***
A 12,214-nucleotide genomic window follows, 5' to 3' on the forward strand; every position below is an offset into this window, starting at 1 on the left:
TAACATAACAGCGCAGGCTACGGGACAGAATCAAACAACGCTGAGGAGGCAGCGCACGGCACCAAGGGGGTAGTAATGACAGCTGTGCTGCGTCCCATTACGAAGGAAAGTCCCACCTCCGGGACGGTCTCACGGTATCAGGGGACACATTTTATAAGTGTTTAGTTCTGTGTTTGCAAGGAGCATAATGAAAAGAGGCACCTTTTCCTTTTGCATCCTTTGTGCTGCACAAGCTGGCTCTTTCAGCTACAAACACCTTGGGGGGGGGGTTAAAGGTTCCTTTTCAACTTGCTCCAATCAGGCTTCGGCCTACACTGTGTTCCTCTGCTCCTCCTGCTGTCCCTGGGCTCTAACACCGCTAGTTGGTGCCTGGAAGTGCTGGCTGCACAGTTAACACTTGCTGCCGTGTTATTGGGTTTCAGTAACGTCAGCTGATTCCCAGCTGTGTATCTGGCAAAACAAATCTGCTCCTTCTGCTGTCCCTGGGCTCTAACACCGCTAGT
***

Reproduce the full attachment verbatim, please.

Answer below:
A 12,214-nucleotide genomic window follows, 5' to 3' on the forward strand; every position below is an offset into this window, starting at 1 on the left:
TAACATAACAGCGCAGGCTACGGGACAGAATCAAACAACGCTGAGGAGGCAGCGCACGGCACCAAGGGGGTAGTAATGACAGCTGTGCTGCGTCCCATTACGAAGGAAAGTCCCACCTCCGGGACGGTCTCACGGTATCAGGGGACACATTTTATAAGTGTTTAGTTCTGTGTTTGCAAGGAGCATAATGAAAAGAGGCACCTTTTCCTTTTGCATCCTTTGTGCTGCACAAGCTGGCTCTTTCAGCTACAAACACCTTGGGGGGGGGGTTAAAGGTTCCTTTTCAACTTGCTCCAATCAGGCTTCGGCCTACACTGTGTTCCTCTGCTCCTCCTGCTGTCCCTGGGCTCTAACACCGCTAGTTGGTGCCTGGAAGTGCTGGCTGCACAGTTAACACTTGCTGCCGTGTTATTGGGTTTCAGTAACGTCAGCTGATTCCCAGCTGTGTATCTGGCAAAACAAATCTGCTCCTTCTGCTGTCCCTGGGCTCTAACACCGCTAGT